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Rhaibhin (
Posted on Saturday, May 11, 2002 - 06:08 pm:   Edit Post Print Post

Having been raised in the United States my family never taught me Irish although my parents both speak it when out of ear-shot, or assuming the parental role and screaming at me.

After a family reunion in Ireland where I was the only person there speaking "Yanky English" as it was so colorfully put, I have decided to try to learn the family language. The problem is that it sounds like my parents are speaking two different languages. And while they may be able to understand each other, I fear I may not be able to beacause all learning materials seem to be designed in the "munster dialect" which is from the south.

How strong are the differences between them? I was told to avoid the northern dialects because they are "harsher" than some of the other dialects, but personally I have always prefered listening to my father's Irish because it felt more familiar to me. I have read somewhere that there is a western dialect that is somewhat nutral between the northern and southern tounges, would this be a better course of action?

I was wondering how other people felt about dialects and how they sound?

Would love some help here?

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Tom Pullman ( -
Posted on Sunday, May 12, 2002 - 06:37 am:   Edit Post Print Post

Hi Rhaibhin,

There's quite a lot of difference between the way the dialects pronounce things sometimes - for ex. in Munster "déanamh" is "daynuv", in Ulster "jannoo" - but if you're broadly familiar with how each dialect pronounces things you can understand them, and to sound natural you only need to know how to pronounce one dialect. There are some grammatical and vocabulary differences between the dialects as well, but they're not very big, and the written language is pretty uniform across all the dialects.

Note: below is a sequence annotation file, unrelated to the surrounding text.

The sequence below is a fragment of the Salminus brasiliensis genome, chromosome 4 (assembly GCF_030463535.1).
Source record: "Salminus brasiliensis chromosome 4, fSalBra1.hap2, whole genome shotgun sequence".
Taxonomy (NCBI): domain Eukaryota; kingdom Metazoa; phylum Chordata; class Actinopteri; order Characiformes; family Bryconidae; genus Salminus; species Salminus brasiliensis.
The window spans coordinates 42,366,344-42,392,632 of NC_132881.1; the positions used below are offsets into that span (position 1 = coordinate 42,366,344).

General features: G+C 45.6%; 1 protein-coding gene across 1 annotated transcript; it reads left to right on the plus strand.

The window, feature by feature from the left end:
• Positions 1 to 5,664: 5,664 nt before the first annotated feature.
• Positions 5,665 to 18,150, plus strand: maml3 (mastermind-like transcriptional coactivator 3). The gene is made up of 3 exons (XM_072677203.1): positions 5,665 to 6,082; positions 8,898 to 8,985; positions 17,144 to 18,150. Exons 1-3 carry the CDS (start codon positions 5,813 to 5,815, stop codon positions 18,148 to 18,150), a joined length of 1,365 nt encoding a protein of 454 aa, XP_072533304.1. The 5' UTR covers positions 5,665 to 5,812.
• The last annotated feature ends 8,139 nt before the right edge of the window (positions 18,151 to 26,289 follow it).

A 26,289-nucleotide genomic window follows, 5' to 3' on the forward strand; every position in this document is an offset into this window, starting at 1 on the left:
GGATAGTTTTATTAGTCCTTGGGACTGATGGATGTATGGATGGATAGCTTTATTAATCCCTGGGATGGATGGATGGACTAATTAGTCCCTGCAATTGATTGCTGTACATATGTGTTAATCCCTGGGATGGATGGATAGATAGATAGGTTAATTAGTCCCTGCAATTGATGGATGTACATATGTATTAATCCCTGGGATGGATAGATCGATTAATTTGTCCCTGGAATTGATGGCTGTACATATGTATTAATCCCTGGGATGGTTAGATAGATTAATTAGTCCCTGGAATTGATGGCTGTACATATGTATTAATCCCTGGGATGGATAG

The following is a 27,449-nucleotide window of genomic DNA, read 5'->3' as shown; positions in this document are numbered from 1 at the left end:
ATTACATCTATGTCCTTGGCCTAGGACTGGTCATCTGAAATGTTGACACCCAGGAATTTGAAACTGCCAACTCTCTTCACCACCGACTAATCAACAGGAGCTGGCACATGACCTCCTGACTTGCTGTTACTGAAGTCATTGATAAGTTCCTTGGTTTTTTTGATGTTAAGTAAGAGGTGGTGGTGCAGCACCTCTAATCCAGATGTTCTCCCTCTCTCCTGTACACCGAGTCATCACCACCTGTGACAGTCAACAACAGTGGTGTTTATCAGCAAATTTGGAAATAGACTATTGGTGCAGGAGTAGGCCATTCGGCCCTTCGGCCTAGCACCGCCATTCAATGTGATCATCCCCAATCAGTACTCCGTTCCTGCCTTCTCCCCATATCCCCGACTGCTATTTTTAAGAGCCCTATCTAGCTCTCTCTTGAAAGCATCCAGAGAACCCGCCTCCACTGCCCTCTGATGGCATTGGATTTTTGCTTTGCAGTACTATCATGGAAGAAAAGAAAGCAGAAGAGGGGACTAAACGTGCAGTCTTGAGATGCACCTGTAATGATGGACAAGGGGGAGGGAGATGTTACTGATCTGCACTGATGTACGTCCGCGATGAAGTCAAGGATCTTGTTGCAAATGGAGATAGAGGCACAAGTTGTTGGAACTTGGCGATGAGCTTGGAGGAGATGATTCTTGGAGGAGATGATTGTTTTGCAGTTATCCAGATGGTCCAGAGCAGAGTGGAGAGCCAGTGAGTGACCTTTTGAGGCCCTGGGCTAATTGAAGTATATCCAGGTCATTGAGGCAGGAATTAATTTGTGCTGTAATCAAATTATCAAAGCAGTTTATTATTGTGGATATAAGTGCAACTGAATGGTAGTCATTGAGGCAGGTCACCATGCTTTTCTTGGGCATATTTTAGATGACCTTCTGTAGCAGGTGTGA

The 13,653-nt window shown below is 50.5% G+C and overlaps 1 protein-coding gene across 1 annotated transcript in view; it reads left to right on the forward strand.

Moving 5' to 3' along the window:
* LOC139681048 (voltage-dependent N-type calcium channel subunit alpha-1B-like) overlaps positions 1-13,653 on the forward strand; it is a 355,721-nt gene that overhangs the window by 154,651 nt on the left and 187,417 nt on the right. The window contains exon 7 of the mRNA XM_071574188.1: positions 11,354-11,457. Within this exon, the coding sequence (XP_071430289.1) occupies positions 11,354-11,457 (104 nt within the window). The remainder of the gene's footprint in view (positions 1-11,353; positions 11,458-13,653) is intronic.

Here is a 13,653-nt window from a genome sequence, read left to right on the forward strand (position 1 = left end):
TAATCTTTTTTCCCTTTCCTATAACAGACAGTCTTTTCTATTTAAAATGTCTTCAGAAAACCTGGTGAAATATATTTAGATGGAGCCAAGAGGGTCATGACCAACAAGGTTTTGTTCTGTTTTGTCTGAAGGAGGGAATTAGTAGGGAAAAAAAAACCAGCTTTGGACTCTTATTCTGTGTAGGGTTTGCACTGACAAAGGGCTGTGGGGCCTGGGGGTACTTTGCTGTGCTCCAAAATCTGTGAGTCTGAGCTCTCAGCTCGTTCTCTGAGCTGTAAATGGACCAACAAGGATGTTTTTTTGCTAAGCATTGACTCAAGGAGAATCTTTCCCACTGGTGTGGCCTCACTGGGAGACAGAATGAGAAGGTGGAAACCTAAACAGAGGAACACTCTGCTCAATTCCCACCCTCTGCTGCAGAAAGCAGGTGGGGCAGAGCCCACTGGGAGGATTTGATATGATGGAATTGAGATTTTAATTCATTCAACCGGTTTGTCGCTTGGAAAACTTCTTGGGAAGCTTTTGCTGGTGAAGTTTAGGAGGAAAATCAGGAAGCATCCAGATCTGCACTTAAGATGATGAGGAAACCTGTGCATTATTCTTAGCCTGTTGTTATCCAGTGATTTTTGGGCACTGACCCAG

There's an official standard grammar - the Caighdeán Oifigiúil - but no standard pronunciation.

Here are a couple of web pages about dialect differences:
They might be a bit technical though.

Your parents would be ideal people to copy the pronunciation of, if you can get them to speak Irish to you - it's a shame they didn't bring you up speaking it, being raised bilingual never did anyone any harm ever and is even beneficial to people's command of both languages, apparently - but if they speak different dialects, pick one and stick to it. It'd sound a bit odd if you mixed different dialects' pronunciations.

I suppose you might describe Ulster as "harsher" than other dialects, but that's probably more a matter of intonation than anything else and besides, the person's voice who's speaking will almost certainly make a lot more difference than the dialect. Connacht (the western dialect) is the strongest in terms of number of speakers in Ireland, but the pronunciation is I think the hardest to learn.

Ádh mór, (good luck)


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Rhaibhin (
Posted on Sunday, May 12, 2002 - 01:12 pm:   Edit Post Print Post

Thanks for the websites, I think I am going to stick with the northern dialect. As I said before it feels more familiar to me although I do like listening to my mothers version of the tongue.

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